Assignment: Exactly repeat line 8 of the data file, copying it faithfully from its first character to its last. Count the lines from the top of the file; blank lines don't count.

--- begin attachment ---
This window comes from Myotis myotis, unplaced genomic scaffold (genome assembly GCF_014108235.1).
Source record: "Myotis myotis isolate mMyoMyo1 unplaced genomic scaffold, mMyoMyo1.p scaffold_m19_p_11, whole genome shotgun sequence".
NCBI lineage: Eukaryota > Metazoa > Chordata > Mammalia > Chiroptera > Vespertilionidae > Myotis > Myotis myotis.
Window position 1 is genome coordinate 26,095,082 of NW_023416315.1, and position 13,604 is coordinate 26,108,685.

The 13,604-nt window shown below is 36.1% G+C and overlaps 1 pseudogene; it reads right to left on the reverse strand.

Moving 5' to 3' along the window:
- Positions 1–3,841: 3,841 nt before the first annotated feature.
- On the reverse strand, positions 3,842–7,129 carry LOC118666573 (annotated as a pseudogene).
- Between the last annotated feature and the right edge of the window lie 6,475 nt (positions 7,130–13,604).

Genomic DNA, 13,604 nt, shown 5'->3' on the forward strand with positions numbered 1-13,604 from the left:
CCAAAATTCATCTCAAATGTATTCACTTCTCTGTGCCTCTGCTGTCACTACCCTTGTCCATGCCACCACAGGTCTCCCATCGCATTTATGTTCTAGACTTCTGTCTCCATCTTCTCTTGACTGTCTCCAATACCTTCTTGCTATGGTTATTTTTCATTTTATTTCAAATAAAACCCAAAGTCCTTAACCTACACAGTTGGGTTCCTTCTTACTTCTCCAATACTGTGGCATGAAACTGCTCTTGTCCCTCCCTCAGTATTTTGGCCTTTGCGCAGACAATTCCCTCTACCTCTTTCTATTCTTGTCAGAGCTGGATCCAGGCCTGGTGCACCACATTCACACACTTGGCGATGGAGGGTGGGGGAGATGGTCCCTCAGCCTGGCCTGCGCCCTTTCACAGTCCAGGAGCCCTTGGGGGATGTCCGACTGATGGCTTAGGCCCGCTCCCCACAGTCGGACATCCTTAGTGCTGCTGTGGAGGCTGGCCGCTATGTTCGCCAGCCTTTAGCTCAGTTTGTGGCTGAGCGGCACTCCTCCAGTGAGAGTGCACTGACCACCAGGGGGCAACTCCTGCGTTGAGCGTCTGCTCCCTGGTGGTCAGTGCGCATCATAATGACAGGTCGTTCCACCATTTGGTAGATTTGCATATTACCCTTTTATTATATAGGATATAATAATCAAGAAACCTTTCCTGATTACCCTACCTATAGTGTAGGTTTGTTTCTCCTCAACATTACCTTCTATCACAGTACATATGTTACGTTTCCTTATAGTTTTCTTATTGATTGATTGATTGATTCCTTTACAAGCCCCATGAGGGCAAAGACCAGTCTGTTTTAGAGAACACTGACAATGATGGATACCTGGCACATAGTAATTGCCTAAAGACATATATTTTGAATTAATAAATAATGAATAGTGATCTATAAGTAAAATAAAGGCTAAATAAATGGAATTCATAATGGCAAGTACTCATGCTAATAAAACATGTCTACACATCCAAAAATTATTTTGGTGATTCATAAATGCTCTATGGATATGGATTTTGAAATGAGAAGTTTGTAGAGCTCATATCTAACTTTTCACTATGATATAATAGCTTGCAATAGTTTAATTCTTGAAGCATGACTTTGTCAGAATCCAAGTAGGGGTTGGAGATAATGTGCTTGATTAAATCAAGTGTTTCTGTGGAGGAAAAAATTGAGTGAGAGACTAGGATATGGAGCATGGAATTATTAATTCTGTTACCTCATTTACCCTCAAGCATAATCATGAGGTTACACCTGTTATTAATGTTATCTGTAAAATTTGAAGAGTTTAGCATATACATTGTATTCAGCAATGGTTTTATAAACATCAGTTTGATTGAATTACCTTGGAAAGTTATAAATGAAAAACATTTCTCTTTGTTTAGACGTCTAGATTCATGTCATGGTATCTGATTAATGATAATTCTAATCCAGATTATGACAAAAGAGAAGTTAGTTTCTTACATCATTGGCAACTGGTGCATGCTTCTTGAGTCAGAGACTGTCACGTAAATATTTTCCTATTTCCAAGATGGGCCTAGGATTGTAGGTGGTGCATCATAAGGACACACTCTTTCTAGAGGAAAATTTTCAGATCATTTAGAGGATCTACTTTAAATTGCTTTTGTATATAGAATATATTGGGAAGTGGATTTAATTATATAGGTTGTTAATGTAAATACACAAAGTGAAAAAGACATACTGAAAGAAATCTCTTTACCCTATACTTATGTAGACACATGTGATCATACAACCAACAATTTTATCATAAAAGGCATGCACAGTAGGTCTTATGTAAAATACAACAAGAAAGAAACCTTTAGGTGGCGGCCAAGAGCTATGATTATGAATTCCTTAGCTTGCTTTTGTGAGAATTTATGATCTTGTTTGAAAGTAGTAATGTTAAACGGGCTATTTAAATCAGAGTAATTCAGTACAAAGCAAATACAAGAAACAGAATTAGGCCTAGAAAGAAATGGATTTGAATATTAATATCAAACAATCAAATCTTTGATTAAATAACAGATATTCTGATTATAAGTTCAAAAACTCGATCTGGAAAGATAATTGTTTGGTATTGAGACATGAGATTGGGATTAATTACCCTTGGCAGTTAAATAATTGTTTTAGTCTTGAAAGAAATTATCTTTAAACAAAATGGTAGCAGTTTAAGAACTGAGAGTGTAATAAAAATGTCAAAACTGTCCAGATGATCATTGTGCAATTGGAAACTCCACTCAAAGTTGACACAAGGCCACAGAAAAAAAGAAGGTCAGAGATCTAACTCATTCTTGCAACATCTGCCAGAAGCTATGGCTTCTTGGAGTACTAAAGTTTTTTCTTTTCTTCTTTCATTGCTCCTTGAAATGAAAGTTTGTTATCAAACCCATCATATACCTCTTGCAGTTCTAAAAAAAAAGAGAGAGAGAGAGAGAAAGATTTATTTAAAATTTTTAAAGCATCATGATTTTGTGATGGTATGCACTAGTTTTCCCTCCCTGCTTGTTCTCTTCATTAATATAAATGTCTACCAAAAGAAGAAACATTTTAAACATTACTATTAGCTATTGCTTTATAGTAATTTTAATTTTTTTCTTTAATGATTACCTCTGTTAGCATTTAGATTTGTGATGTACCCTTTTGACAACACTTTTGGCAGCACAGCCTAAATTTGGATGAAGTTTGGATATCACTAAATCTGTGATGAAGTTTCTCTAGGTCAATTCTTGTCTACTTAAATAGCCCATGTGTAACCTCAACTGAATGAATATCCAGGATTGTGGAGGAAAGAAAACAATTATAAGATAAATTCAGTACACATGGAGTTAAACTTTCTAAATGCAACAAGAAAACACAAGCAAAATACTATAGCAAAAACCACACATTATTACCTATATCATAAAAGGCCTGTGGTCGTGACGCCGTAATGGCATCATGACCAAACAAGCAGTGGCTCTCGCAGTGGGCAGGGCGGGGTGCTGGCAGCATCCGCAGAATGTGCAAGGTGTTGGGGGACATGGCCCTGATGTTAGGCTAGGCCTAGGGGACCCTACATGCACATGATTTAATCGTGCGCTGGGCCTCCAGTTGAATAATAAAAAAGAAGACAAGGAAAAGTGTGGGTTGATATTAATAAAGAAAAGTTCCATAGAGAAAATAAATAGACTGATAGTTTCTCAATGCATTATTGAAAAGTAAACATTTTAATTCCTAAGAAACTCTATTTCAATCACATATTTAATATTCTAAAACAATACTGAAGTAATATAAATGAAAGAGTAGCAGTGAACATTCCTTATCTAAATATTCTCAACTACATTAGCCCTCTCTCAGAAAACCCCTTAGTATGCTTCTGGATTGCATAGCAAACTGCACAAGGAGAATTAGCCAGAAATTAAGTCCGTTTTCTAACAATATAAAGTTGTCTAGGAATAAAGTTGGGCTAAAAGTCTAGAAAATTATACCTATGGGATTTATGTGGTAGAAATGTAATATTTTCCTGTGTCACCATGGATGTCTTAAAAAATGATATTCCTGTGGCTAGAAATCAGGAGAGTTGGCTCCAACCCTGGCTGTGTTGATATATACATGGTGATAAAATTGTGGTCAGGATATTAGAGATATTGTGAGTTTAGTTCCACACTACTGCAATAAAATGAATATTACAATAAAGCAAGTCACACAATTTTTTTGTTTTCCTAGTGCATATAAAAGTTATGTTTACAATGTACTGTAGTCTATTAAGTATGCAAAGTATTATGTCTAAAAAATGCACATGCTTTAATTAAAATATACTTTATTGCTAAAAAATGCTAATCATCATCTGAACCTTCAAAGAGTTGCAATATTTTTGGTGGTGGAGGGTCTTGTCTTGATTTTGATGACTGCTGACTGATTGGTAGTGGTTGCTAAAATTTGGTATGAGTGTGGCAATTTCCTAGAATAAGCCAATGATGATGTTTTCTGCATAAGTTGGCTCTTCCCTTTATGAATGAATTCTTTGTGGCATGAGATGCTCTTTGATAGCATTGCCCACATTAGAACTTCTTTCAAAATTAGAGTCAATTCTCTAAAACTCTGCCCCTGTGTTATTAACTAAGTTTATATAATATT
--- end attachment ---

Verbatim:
- On the reverse strand, positions 3,842–7,129 carry LOC118666573 (annotated as a pseudogene).